Potholes in the middle of the road can be very frustrating for motorists, but this article from Auto Express looks at how this new sunflower oil development from Highways England might help roads become less susceptible to them in the future. This is still in the research stage, but you can check out our guide to dealing with potholes to make sure you know what to do if you come across one.
Sunflower oil could be the key to repairing potholes by ‘self-healing’ cracks on the road before they deteriorate further.
Highways England is currently trialing the use of sunflower oil capsules in preventing potholes from forming. The technology was first developed by Dr Alvaro Garcia, an engineer with the University of Nottingham and his team at the Nottingham Transportation Engineering Centre.
Sunflower oil makes the asphalt mix less thick, meaning its more likely to be able to flow into cracks. When roads start to crack, the capsules break open and release the oil within, softening the asphalt around it. This helps the asphalt ‘stick’ back together, effectively filling in cracks and preventing small defects from deteriorating further.
There’s currently a 14-year backlogof pothole repairs in the UK, estimated to cost £11.8 billion according to the Asphalt Industry Alliance. Dr Garcia and his team believe that by using sunflower oil capsules, future roads will be less susceptible to potholes. They estimate the tech could increase a road’s lifespan by at least a third from 12 to 16 years.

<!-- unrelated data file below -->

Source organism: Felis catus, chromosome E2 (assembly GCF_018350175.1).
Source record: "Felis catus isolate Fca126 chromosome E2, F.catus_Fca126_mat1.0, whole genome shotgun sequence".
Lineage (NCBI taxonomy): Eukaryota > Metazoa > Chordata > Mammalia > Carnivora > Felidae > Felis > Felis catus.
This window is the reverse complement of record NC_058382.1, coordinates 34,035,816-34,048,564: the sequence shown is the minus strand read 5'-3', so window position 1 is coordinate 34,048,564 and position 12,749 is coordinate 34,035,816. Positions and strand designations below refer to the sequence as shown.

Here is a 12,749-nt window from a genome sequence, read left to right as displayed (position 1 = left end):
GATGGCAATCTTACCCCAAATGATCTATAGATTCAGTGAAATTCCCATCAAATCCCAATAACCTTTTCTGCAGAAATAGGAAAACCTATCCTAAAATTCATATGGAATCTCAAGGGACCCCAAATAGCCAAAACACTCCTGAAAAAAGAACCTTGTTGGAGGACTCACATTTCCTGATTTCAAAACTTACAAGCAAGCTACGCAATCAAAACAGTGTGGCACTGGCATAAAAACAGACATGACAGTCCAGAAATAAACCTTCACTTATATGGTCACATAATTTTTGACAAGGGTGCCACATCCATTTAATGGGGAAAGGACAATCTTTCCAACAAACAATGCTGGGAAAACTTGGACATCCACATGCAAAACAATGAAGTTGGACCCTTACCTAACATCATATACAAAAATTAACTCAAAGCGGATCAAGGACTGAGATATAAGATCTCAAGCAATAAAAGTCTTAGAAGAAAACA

Highways England is currently said to be trialling sunflower oil capsules, and if found successful the tech could be rolled out across the road network.
Dr Garcia said: “Our preliminary results showed that the capsules can resist the mixing and compaction processes without significantly reducing the physical and mechanical properties of asphalt and they also increased its durability. More importantly, we found that the cracked asphalt samples were restored to their full strength, two days after the sunflower oil was released.”
Senior pavements advisor for Highways England Robin Griffiths said: “We know road users want good quality road surfaces, with fewer potholes and not as many roadworks disrupting their journeys. This self-healing technology could give them that and offer real value for money. So far the Nottingham University research we have funded is showing real potential in how easy it is to mix and apply, as well as being sustainable and environmentally friendly.”
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